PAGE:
A book blog about Russia in English-language fiction

Tag: Paris

The Moscow Club by Joseph Finder (1991) – part one

Part two of this review is here

The first great post-Cold War thriller. So proclaims the front-cover strap line on this early paperback edition of Joseph Finder’s The Moscow Club. For once, the blurb has substance.

The Moscow Club is a great thriller. And it is post-Cold War. Though handily in terms of giving an undeserved sense of planning to the Russian in Fiction blog, its plot reaches back into the Soviet past, providing a neat link from our preceding mini-splurge reviewing novels on the death of Stalin.

According to the publicity blurb, The Moscow Club was named by Publishers Weekly as one of the ten best spy thrillers of all time. That might be pushing it. But Finder’s first novel might well nudge the top ten of the 100 books this blog will review, providing as it does almost 600 pages worth of densely plotted, action-filled, twist-on-twist thriller.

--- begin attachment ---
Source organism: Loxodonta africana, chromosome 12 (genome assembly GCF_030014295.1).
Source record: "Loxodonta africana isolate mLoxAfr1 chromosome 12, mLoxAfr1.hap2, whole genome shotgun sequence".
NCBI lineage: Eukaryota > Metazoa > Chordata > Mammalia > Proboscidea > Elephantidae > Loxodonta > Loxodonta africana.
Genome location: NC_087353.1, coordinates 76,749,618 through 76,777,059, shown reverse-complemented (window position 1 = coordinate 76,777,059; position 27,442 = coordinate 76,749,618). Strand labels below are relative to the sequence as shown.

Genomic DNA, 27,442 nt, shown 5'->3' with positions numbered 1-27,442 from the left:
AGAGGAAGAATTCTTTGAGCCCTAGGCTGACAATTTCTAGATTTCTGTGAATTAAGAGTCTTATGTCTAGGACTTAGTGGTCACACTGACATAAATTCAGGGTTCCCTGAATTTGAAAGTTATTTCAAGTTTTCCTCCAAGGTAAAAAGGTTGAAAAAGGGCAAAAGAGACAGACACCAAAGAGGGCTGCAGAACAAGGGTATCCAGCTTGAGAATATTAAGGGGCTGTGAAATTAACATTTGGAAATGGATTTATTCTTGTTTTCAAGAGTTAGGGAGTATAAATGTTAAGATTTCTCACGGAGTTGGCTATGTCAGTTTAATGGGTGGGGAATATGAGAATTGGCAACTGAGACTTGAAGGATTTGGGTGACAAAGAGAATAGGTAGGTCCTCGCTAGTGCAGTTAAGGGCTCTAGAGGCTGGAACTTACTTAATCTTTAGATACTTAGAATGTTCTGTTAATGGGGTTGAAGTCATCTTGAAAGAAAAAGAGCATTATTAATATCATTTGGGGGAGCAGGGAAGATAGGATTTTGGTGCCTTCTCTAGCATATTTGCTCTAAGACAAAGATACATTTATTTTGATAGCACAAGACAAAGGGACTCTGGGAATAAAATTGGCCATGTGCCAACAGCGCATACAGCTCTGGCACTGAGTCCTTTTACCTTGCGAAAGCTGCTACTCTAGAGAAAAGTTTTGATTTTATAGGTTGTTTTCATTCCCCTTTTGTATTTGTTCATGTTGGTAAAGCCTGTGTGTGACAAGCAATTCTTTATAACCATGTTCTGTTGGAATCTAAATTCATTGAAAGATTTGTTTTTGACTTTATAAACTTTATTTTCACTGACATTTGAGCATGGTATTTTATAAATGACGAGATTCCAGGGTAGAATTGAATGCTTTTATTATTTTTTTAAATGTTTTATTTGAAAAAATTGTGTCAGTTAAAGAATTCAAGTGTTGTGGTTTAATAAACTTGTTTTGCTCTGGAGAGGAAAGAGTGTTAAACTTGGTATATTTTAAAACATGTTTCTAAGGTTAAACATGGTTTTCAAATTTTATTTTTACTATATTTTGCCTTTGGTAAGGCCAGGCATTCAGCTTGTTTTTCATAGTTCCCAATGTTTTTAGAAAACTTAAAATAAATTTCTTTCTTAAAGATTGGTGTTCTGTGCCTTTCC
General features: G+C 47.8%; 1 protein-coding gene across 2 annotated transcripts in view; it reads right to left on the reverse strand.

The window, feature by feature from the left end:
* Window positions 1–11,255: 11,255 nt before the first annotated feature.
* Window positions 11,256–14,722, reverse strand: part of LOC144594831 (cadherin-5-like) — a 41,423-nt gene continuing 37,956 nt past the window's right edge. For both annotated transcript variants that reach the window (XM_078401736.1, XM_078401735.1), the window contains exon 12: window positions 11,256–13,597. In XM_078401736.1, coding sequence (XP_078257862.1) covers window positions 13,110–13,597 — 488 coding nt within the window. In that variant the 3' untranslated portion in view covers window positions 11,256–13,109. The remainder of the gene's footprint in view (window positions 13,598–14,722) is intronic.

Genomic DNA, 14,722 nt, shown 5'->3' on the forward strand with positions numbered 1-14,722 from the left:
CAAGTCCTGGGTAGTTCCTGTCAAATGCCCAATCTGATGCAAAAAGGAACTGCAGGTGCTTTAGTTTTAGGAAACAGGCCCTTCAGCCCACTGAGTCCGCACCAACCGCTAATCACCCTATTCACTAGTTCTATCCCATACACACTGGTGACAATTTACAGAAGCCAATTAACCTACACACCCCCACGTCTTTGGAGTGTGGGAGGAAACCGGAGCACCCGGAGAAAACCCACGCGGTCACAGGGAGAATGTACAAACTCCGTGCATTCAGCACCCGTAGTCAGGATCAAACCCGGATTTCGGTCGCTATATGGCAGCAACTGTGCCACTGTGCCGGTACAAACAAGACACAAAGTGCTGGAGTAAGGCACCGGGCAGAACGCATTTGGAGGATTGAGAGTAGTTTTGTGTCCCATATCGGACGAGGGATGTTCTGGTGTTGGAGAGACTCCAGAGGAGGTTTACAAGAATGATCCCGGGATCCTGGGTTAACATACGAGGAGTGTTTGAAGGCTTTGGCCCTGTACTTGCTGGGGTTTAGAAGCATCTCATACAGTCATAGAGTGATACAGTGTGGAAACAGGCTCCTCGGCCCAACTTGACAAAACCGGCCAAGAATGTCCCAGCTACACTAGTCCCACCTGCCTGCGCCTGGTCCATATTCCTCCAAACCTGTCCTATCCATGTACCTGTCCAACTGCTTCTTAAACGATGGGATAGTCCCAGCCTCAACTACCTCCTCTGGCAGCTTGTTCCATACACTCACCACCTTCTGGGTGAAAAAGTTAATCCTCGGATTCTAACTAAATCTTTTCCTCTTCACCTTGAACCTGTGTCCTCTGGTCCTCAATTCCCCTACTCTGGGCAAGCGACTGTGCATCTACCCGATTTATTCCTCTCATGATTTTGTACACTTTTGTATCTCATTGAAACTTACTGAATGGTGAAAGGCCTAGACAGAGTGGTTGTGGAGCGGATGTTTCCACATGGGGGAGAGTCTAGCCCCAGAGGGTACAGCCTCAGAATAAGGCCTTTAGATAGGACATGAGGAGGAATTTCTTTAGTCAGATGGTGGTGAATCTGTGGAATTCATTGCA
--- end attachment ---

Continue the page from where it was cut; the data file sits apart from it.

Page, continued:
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The Useful Idiot by John Sweeney (2020) – part two

Part one of this review is here.

Who is The Useful Idiot in John Sweeney’s 2020 thriller set in Stalin’s Soviet Union in 1933?

Although the book’s hero, Welsh journalist Gareth Jones, feels himself —in a moment of passing regret— to have behaved as such, the true useful idiots are those Westerners, diplomats and journalists, who are willingly hoodwinked by dreams of Communism whilst refusing to spread abroad stories of the violence, famine, and death before them.

And chief ‘useful idiot’ of the piece is Walter Duranty.

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The Secret Lovers by Charles McCarry (1977)

The standard unit of measurement for writers of spy fiction is ‘the Le Carré’. Almost any half-good new espionage writer gets some blurb on the back of their book calling them ‘the new Le Carré’.

Besides being the only espionage writer whose name rhymes with Le Carré, McCarry, who died in 2019, was one of the few to merit the comparison in terms of quality, and indeed of style.

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